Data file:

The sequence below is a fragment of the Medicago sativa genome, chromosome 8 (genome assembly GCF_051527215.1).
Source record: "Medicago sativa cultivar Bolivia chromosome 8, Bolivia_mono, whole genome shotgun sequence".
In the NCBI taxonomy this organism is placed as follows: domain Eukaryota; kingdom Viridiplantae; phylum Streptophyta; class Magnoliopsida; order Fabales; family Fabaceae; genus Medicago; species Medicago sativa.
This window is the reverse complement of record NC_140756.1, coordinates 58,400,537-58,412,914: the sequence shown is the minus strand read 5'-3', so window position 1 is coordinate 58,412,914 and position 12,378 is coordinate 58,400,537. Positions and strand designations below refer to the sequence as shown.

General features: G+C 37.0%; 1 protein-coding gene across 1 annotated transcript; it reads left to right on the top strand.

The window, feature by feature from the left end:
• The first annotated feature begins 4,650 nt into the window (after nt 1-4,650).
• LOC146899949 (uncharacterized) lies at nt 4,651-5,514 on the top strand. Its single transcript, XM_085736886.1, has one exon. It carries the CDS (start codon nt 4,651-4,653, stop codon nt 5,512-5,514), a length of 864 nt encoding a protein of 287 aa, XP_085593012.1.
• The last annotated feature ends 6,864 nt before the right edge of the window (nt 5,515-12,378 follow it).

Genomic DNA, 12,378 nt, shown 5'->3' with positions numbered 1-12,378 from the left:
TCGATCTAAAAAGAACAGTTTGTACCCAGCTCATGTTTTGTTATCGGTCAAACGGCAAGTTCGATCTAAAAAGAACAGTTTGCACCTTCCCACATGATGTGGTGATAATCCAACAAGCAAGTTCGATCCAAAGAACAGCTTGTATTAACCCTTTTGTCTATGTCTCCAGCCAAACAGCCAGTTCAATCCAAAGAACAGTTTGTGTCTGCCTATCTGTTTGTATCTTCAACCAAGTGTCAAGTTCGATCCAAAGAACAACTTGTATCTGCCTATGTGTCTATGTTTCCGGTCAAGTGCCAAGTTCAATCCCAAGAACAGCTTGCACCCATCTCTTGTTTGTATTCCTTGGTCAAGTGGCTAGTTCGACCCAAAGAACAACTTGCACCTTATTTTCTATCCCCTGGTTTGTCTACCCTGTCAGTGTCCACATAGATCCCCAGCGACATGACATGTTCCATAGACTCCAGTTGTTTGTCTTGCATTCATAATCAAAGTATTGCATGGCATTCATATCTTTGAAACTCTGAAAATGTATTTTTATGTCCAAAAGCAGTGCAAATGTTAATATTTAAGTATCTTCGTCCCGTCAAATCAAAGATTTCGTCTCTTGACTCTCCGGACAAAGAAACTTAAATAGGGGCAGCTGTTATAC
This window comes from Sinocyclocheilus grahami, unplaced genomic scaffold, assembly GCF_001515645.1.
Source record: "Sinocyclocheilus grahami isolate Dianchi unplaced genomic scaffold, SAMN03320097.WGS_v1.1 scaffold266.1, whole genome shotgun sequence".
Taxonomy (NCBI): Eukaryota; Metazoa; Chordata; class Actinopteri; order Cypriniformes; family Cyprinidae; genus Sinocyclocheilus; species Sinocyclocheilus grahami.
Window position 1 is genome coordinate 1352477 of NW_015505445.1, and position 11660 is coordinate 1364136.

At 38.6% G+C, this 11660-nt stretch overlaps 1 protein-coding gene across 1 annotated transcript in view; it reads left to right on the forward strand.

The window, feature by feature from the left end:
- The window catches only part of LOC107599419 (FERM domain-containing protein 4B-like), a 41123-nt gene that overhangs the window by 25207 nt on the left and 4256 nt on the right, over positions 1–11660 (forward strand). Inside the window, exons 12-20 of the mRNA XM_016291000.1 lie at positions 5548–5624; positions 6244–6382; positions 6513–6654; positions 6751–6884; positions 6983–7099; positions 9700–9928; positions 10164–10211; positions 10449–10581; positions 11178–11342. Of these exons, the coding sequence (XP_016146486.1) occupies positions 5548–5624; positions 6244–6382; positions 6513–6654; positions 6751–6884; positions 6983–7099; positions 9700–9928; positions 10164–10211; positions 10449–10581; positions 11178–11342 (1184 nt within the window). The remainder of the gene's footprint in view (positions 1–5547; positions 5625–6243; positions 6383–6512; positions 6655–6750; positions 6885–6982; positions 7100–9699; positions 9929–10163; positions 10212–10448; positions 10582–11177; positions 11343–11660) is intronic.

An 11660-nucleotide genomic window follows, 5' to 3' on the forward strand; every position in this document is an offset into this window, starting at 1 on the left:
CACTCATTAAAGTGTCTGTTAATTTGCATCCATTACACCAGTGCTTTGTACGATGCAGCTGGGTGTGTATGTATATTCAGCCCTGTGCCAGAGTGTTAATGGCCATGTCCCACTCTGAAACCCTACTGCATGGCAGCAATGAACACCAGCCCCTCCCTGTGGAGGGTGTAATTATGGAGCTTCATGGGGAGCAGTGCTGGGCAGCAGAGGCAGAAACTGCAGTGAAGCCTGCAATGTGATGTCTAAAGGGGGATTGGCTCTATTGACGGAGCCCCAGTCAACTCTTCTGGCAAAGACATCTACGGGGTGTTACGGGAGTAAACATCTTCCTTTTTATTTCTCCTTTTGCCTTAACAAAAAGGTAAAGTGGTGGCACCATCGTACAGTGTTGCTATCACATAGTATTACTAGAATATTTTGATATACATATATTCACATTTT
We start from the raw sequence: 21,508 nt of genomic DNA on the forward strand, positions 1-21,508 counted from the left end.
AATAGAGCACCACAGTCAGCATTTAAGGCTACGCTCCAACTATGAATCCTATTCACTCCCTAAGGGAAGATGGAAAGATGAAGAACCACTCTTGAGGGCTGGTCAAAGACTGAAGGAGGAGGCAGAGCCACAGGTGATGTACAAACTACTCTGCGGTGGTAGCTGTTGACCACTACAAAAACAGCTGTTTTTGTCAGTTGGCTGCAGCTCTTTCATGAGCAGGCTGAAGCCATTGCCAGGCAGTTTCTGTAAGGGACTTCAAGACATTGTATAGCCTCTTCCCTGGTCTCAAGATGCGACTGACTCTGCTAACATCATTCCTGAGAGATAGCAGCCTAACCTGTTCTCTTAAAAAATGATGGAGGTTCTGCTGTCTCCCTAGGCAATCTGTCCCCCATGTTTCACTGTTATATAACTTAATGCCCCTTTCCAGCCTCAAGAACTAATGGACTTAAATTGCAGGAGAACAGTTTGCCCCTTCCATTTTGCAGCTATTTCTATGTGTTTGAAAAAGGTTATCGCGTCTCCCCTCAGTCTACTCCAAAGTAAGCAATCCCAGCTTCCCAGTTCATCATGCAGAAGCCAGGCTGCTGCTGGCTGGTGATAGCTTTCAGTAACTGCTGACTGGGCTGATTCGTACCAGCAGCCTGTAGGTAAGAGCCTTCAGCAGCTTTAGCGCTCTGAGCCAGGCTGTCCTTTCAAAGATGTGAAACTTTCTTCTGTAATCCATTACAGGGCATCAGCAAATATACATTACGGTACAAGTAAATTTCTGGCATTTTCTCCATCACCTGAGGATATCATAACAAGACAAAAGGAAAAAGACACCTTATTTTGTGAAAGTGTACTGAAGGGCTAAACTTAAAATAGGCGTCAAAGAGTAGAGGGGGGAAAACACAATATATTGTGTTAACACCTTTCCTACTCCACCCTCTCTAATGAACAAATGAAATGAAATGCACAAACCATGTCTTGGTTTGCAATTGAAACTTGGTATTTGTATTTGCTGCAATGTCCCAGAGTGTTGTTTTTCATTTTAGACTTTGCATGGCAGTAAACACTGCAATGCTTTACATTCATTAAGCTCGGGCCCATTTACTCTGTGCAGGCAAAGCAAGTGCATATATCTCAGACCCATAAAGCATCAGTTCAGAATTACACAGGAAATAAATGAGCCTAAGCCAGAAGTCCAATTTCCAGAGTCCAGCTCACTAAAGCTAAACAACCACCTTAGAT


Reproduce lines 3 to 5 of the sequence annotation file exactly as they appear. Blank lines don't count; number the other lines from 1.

In the NCBI taxonomy this organism is placed as follows: domain Eukaryota; kingdom Viridiplantae; phylum Streptophyta; class Magnoliopsida; order Fabales; family Fabaceae; genus Medicago; species Medicago sativa.
This window is the reverse complement of record NC_140756.1, coordinates 58,400,537-58,412,914: the sequence shown is the minus strand read 5'-3', so window position 1 is coordinate 58,412,914 and position 12,378 is coordinate 58,400,537. Positions and strand designations below refer to the sequence as shown.

General features: G+C 37.0%; 1 protein-coding gene across 1 annotated transcript; it reads left to right on the top strand.